The next witness called by the State was Nathanial McCoy, a former employee of Guccione. McCoy was located at the rear of the supermarket when the robbers entered the store. While he observed one of the robbers scale the office wall he could not identify this robber as the defendant. On cross-examination the witness testified that he had initially described this individual as "one Negro male, medium complexion, gray-headed, possibly in his middle forties." The witness explained that "after they told me that they had on masks", the "only thing really that I [he] knew was that he [this robber] was short." The witness denied that anyone requested that he change his initial description. The witness testified that the defendant appeared taller than he pictured the robber to be. The witness noted that he had observed the robber from the "back room" and that the robber was "bending over" to go in the office.

The State's next witness was Curtis Hill, an employee of Guccione. He testified that he was working on the day of the robbery in question. He testified that Charles Doty had been shot during the robbery. The witness testified that the defendant was the robber who had accosted him. The witness testified that he had identified the defendant during a lineup that had been conducted earlier.

On cross-examination Hill testified that he had caught "a glimpse" of the man who had escorted Guccione to one of the cash registers. He stated that this was not the same robber who had accosted him. He reiterated that the robber who had accosted him was the defendant. The witness did not remember what type of mask the defendant was wearing on the day of the robbery.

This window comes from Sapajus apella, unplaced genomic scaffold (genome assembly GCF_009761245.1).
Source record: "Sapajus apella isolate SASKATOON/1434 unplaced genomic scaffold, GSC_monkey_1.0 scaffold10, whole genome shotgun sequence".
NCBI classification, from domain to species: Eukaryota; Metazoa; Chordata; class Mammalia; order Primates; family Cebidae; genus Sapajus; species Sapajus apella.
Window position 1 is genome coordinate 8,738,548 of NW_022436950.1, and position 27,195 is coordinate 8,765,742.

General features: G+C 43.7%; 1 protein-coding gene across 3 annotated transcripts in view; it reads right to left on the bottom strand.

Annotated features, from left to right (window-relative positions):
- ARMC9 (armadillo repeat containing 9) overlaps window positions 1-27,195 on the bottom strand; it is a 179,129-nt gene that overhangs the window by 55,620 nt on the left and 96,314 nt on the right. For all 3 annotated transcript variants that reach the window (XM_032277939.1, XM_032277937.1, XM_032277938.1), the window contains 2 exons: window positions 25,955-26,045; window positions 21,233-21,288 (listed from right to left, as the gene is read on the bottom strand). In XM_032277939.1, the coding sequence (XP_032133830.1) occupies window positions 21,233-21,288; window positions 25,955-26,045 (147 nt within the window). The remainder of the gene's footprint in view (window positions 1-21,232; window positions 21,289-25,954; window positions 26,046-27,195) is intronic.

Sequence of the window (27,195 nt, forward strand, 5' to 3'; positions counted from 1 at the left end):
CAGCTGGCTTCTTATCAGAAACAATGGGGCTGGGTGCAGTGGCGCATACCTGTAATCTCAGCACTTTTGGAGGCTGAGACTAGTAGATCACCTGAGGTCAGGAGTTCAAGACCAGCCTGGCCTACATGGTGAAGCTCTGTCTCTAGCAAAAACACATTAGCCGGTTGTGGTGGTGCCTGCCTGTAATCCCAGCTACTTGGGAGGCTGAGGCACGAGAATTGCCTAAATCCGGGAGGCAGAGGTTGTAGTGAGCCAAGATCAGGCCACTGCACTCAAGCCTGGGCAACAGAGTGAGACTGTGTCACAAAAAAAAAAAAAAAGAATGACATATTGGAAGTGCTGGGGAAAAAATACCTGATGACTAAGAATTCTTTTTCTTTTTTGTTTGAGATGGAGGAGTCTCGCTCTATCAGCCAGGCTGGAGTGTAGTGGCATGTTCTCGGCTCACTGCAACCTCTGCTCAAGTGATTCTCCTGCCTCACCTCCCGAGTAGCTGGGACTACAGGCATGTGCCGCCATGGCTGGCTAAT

The State also called Herman Wenos, a pawnbroker. He testified that he had sold one Smith & Wesson .357 magnum hand gun, Serial Number N108054, to Charles Doty on March 11, 1974. He identified People's Exhibit No. 15 as the gun he had sold Charles Doty. No objection was raised to this testimony.

The State next called Richard Stone, a detective with the East St. Louis Police Department. The witness testified that he went to the home of Mr. Sheret, the defendant's stepfather, to locate the defendant. The witness stated that he found the defendant in the basement "hiding behind an old refrigerator." The defendant was placed under arrest.

On cross-examination the witness was asked if the arrest of the defendant occurred after the police had arrested Ronnie Macklin. The State's Attorney objected to this question as being beyond the scope of direct examination. The objection was overruled. The witness answered that Ronnie Macklin had been arrested the night before the defendant had been arrested. No guns, large sums of money, nor masks were recovered at the time of the defendant's arrest.

The following witness was Robert White, a sergeant with the East St. Louis Police Department. Over objection of defense counsel, he related the events surrounding the arrest of Aaron Donnald and a description of the weapons recovered at such time. One weapon recovered was People's Exhibit No. 15. Other weapons recovered included a derringer, a sawed-off shotgun, and a five-shot "chief special." A .410-gauge shotgun was later recovered from the residence of Darnell Carpenter.

The State next called Dr. Roman Patrick, a pathologist, to the stand. He testified that Charles Doty died as a result of "abdominal hemorrhage and abdominal ...